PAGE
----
In October 2020, The World Health Organization (WHO) reported that the COVID-19 pandemic has disrupted or halted critical mental health services in 93% of countries worldwide while the demand for mental health is increasing. The survey of 130 countries provided the first global data showing the devastating impact of COVID-19 on access to mental health services and underscores the urgent need for increased funding.
Bereavement, isolation, loss of income and fear are triggering mental health conditions or exacerbating existing ones. Many people may be facing increased levels of alcohol and drug use, insomnia, and anxiety. Meanwhile, COVID-19 itself can lead to neurological and mental complications, such as delirium, agitation, and stroke.
“Good mental health is absolutely fundamental to overall health and well-being,” said Dr Tedros Adhanom Ghebreyesus, Director-General of the World Health Organization. “COVID-19 has interrupted essential mental health services around the world just when they’re needed most.
Similarly, the healthcare challenges of an aging society are vast and often include disease, disability, isolation, fear, anxiety, loneliness, despair and hopelessness. Despite extensive efforts, overall quality of life for seniors is in jeopardy while life expectancy is progressively extending through technological medical advances. Few meaningful, accessible and enjoyable cost-effective approaches exist that enable seniors living in the community and in long term care environments to actively engage in programs that improve their health and well-being.
In addition, the US and many countries face humanitarian issues when the relocation of refugees from the poor living conditions in a refugee camp to an advanced country usually results in a major shift in their lifestyles. Resettled refugees have to learn the host country’s language, culture and the environment to succeed in the process. They have to re-construct their reality of the above factors. Failure to adjust to the new society would develop symptoms of anxiety, depression and psychological distress (Centers for Disease Control (CDC), 2013). According to CDC, inability to find a job and the lack of community support were the major precursors of suicidal ideation among the Bhutanese refugees in the US. An investigation by the CDC found that the most common post-migration challenges contributing to mental health issues were language barriers, worries about family back home, separation from family and difficulty maintaining cultural and religious traditions (CDC, 2012).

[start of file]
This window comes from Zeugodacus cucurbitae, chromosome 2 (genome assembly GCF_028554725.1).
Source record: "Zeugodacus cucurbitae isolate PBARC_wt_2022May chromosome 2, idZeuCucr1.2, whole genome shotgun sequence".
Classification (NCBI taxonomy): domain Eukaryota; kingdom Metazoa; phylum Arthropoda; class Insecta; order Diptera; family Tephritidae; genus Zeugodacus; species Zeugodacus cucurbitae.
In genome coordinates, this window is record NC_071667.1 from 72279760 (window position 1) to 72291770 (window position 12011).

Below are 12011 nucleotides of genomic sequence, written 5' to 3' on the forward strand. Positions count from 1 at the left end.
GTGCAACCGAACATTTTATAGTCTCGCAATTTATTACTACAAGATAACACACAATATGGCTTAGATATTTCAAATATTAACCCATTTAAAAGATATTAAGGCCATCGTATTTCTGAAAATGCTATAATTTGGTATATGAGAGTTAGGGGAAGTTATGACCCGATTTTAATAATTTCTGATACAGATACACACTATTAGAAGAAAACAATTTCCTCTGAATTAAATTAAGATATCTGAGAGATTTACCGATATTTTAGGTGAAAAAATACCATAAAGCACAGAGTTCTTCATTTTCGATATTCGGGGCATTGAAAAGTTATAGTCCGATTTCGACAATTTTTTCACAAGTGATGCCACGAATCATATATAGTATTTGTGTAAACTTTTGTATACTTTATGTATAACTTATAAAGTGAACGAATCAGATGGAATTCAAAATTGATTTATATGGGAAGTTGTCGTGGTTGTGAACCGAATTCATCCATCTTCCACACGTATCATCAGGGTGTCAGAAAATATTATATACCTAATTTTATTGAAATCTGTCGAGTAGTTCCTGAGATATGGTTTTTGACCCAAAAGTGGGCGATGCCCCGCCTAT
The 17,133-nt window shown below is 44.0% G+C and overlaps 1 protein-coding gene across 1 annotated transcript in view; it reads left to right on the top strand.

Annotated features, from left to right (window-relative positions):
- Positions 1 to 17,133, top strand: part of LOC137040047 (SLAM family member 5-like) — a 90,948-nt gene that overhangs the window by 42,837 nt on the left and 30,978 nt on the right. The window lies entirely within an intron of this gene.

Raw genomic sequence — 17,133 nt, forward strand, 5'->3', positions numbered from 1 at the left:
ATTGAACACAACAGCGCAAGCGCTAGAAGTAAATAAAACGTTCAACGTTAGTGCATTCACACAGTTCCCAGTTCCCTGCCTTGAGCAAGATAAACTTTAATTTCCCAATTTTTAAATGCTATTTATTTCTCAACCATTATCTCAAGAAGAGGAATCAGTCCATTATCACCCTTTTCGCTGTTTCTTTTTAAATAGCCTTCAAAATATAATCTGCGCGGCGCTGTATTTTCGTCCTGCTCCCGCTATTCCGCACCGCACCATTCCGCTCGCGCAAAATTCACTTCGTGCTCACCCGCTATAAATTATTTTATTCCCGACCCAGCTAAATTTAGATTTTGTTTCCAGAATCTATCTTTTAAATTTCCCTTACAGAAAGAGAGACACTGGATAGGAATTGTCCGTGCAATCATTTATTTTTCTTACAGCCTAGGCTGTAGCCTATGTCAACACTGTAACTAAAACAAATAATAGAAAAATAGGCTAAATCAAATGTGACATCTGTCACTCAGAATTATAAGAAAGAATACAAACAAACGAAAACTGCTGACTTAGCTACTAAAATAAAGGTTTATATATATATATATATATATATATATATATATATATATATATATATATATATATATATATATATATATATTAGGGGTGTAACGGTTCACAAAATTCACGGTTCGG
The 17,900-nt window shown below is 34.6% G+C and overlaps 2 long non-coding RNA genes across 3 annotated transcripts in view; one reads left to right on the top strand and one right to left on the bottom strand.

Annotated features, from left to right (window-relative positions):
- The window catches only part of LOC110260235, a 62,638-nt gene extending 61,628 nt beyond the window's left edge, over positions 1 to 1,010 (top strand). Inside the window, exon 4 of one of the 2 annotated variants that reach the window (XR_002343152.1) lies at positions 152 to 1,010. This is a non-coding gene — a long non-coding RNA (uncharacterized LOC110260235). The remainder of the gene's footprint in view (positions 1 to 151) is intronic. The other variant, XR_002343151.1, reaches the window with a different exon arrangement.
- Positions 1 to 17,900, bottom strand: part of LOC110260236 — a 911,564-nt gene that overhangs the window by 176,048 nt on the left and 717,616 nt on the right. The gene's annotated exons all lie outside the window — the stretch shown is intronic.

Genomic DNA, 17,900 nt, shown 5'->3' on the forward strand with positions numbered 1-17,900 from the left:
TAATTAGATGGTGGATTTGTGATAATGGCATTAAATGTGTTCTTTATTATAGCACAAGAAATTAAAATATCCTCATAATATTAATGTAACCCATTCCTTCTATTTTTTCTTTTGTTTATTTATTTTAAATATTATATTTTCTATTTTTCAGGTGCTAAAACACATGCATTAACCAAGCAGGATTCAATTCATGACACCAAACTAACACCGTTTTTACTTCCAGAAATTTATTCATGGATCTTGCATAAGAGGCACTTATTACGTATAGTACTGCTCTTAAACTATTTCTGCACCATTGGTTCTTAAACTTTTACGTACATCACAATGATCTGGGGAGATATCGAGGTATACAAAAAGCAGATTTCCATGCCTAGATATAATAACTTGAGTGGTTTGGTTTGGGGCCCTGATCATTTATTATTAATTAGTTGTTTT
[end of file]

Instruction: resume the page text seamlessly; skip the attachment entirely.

As we also delve into challenges youth face, there are a number of social issues facing teens today that other generations didn’t deal with. Advances in technology and the rise of social media have contributed to a change in the ways in which our young people interact with each other, learn and receive information. Adolescents are subjected to bullying, gun-violence, mental health, drugs and alcohol, and obesity. Increased peer-pressure and lack of role models often drive youth down a destructive path.
Finally, COVID-19 has made managing stress at work almost impossible. Prior to the March 2020 pandemic stress made it hard for employees to be present, productive and successful at work. Childcare and eldercare contributed to the stress, but post pandemic brings added economic, family and health challenges to the work environment.
It is vital to inspire and motivate individuals to take an active and meaningful role in their health and wellbeing. The potential for optimizing wellness through such measures holds great promise for improving quality of life while containing cost.